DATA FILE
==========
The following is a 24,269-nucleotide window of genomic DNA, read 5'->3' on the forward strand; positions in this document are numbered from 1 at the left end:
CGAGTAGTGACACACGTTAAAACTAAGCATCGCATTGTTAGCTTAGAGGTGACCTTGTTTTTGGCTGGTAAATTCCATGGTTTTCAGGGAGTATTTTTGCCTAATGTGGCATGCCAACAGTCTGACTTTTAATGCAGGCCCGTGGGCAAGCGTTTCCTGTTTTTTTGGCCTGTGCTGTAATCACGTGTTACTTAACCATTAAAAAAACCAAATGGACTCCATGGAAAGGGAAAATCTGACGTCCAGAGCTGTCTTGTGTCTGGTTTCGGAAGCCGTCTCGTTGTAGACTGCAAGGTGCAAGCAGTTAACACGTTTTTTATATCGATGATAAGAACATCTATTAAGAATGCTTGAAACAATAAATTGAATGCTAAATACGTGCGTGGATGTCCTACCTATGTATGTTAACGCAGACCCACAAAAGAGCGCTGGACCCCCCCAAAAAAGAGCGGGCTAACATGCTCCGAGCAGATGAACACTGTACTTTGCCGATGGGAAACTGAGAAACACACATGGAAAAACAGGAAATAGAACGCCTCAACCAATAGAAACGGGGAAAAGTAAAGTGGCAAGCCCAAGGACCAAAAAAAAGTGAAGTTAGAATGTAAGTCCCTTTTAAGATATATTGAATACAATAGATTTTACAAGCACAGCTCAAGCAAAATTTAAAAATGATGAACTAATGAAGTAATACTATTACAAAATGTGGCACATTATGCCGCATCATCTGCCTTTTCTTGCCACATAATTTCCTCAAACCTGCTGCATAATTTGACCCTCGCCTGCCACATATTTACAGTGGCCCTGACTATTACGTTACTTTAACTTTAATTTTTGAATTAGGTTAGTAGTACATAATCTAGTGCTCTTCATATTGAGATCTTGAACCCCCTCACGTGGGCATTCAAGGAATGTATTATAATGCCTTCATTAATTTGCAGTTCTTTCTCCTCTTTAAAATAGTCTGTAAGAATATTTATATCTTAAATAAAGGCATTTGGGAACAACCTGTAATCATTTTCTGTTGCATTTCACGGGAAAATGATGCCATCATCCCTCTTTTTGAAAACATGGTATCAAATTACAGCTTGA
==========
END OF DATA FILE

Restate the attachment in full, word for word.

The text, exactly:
The following is a 24,269-nucleotide window of genomic DNA, read 5'->3' on the forward strand; positions in this document are numbered from 1 at the left end:
CGAGTAGTGACACACGTTAAAACTAAGCATCGCATTGTTAGCTTAGAGGTGACCTTGTTTTTGGCTGGTAAATTCCATGGTTTTCAGGGAGTATTTTTGCCTAATGTGGCATGCCAACAGTCTGACTTTTAATGCAGGCCCGTGGGCAAGCGTTTCCTGTTTTTTTGGCCTGTGCTGTAATCACGTGTTACTTAACCATTAAAAAAACCAAATGGACTCCATGGAAAGGGAAAATCTGACGTCCAGAGCTGTCTTGTGTCTGGTTTCGGAAGCCGTCTCGTTGTAGACTGCAAGGTGCAAGCAGTTAACACGTTTTTTATATCGATGATAAGAACATCTATTAAGAATGCTTGAAACAATAAATTGAATGCTAAATACGTGCGTGGATGTCCTACCTATGTATGTTAACGCAGACCCACAAAAGAGCGCTGGACCCCCCCAAAAAAGAGCGGGCTAACATGCTCCGAGCAGATGAACACTGTACTTTGCCGATGGGAAACTGAGAAACACACATGGAAAAACAGGAAATAGAACGCCTCAACCAATAGAAACGGGGAAAAGTAAAGTGGCAAGCCCAAGGACCAAAAAAAAGTGAAGTTAGAATGTAAGTCCCTTTTAAGATATATTGAATACAATAGATTTTACAAGCACAGCTCAAGCAAAATTTAAAAATGATGAACTAATGAAGTAATACTATTACAAAATGTGGCACATTATGCCGCATCATCTGCCTTTTCTTGCCACATAATTTCCTCAAACCTGCTGCATAATTTGACCCTCGCCTGCCACATATTTACAGTGGCCCTGACTATTACGTTACTTTAACTTTAATTTTTGAATTAGGTTAGTAGTACATAATCTAGTGCTCTTCATATTGAGATCTTGAACCCCCTCACGTGGGCATTCAAGGAATGTATTATAATGCCTTCATTAATTTGCAGTTCTTTCTCCTCTTTAAAATAGTCTGTAAGAATATTTATATCTTAAATAAAGGCATTTGGGAACAACCTGTAATCATTTTCTGTTGCATTTCACGGGAAAATGATGCCATCATCCCTCTTTTTGAAAACATGGTATCAAATTACAGCTTGA